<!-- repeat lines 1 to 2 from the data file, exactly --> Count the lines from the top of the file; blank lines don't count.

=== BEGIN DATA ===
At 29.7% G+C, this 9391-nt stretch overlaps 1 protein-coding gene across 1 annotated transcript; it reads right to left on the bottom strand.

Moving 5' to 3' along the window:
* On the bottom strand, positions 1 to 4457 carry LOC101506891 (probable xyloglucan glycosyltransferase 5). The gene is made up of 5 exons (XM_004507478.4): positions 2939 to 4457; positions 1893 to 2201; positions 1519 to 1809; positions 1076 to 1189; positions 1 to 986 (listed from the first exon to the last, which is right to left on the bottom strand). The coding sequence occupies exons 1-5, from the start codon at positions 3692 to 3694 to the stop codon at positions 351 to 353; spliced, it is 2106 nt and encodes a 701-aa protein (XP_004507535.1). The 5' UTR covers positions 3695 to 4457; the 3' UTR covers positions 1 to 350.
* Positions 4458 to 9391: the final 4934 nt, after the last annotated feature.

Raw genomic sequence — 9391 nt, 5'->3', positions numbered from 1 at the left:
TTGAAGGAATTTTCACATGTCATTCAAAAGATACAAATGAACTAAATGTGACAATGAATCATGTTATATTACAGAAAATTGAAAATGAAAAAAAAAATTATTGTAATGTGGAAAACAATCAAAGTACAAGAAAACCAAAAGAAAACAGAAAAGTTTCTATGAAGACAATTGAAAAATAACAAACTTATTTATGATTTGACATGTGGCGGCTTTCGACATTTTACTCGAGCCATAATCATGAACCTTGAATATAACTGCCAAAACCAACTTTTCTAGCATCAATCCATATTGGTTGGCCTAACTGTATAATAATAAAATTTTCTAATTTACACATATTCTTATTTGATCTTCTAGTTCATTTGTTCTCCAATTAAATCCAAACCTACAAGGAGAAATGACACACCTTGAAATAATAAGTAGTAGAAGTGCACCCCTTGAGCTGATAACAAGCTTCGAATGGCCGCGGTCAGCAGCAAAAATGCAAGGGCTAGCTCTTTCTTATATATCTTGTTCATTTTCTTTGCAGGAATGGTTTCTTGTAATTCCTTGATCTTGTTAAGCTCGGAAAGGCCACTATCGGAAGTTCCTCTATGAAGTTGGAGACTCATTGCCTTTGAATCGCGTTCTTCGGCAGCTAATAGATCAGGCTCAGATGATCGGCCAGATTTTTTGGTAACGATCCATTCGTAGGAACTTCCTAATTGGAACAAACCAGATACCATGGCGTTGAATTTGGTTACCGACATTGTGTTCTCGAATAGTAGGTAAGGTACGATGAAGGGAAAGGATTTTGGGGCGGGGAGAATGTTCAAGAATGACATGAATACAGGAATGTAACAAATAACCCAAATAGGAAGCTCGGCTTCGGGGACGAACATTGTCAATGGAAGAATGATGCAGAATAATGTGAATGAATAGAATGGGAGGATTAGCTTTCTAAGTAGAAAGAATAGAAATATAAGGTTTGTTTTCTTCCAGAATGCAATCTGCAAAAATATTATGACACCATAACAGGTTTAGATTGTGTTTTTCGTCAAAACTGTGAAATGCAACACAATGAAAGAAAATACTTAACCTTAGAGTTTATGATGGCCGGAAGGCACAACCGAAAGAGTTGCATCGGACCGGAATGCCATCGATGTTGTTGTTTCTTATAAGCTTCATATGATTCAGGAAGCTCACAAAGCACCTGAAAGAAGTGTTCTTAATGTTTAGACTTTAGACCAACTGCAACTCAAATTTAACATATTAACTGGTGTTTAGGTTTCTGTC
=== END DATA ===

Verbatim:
At 29.7% G+C, this 9391-nt stretch overlaps 1 protein-coding gene across 1 annotated transcript; it reads right to left on the bottom strand.

Moving 5' to 3' along the window: